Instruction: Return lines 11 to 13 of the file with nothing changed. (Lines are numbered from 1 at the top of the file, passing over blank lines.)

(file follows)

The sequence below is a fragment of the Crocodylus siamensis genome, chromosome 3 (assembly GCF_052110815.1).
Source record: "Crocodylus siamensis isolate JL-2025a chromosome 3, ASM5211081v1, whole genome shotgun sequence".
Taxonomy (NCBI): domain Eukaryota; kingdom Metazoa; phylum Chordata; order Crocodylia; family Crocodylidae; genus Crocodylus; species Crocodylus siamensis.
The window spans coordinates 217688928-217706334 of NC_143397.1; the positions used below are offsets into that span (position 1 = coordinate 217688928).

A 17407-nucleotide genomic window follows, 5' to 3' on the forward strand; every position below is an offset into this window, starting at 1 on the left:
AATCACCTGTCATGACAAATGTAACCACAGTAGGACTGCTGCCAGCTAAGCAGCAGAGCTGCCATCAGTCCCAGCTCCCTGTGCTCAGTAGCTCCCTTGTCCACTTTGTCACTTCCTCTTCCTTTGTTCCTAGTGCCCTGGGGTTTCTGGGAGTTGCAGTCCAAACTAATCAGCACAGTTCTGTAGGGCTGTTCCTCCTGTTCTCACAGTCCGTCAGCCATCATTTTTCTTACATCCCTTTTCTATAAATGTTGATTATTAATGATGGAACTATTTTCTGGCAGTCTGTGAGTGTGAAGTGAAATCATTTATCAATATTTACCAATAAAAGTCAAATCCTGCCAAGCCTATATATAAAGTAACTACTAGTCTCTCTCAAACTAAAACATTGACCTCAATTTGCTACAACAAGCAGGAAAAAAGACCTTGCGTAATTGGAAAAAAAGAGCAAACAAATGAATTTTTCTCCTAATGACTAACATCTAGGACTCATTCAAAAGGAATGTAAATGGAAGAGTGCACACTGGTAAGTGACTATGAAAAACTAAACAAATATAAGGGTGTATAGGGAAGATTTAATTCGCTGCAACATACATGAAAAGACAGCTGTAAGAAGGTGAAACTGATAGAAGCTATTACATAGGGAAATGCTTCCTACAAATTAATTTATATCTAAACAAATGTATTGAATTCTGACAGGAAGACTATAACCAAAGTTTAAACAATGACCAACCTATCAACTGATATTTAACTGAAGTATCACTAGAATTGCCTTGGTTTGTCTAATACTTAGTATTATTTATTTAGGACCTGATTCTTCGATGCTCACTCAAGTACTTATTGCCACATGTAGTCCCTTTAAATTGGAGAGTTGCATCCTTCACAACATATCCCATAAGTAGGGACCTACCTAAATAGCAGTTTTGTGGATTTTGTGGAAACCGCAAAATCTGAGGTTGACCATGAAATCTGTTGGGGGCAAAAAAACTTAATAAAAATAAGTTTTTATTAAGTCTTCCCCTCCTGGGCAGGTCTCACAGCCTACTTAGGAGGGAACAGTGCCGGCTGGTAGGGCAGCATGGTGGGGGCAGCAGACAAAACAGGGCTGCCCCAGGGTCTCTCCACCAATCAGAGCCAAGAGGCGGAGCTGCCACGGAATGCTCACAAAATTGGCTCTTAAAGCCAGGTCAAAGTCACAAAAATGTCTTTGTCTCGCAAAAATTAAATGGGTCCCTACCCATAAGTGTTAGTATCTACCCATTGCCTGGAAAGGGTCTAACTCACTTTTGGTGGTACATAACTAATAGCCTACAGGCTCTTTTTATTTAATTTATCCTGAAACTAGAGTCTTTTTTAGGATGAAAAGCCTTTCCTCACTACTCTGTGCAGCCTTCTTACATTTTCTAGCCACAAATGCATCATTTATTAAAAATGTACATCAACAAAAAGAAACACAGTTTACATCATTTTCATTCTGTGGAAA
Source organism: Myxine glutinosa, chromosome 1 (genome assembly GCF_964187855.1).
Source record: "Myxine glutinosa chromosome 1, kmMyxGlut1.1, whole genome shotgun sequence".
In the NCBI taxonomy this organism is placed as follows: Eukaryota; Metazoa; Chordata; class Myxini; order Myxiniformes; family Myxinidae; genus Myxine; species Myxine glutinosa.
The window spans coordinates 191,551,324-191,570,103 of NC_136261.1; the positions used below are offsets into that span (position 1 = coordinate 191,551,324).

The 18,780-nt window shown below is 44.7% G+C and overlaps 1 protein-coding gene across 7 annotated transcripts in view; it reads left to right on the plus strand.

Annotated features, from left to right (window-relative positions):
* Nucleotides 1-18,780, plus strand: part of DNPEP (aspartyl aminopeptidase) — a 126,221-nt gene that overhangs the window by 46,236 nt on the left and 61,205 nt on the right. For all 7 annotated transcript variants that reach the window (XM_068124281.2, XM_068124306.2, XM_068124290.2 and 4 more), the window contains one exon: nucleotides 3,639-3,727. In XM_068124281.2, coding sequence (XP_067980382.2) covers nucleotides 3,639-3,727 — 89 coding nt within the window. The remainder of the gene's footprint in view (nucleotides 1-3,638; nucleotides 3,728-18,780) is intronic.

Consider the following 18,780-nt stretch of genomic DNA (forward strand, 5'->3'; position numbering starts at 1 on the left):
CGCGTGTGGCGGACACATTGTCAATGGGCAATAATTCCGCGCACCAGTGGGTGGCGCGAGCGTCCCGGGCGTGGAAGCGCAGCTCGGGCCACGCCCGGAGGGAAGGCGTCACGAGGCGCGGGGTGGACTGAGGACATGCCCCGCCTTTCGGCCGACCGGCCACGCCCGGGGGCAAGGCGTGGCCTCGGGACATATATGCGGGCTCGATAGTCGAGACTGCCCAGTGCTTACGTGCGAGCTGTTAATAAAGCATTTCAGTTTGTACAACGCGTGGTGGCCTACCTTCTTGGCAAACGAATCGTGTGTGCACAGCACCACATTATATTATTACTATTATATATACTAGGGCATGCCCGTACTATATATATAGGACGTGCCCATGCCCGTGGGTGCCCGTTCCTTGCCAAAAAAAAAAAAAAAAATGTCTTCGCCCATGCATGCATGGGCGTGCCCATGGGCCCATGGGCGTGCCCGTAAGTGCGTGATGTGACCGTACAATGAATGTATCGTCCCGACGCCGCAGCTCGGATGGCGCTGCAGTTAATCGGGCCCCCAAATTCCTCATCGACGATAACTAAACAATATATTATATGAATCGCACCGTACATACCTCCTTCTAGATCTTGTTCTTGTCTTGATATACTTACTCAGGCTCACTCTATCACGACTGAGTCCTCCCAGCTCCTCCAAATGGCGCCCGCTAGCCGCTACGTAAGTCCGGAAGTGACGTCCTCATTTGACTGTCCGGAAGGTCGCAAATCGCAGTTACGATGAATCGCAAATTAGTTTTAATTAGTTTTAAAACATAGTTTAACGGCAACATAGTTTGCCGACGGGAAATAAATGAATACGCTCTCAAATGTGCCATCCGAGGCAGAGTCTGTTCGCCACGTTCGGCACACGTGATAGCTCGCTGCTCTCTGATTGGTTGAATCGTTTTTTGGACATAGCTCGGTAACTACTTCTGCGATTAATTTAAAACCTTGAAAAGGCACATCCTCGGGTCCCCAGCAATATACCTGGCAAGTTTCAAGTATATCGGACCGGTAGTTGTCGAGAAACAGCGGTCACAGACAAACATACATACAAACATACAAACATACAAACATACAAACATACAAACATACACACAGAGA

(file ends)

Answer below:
The 18,780-nt window shown below is 44.7% G+C and overlaps 1 protein-coding gene across 7 annotated transcripts in view; it reads left to right on the plus strand.

Annotated features, from left to right (window-relative positions):
* Nucleotides 1-18,780, plus strand: part of DNPEP (aspartyl aminopeptidase) — a 126,221-nt gene that overhangs the window by 46,236 nt on the left and 61,205 nt on the right. For all 7 annotated transcript variants that reach the window (XM_068124281.2, XM_068124306.2, XM_068124290.2 and 4 more), the window contains one exon: nucleotides 3,639-3,727. In XM_068124281.2, coding sequence (XP_067980382.2) covers nucleotides 3,639-3,727 — 89 coding nt within the window. The remainder of the gene's footprint in view (nucleotides 1-3,638; nucleotides 3,728-18,780) is intronic.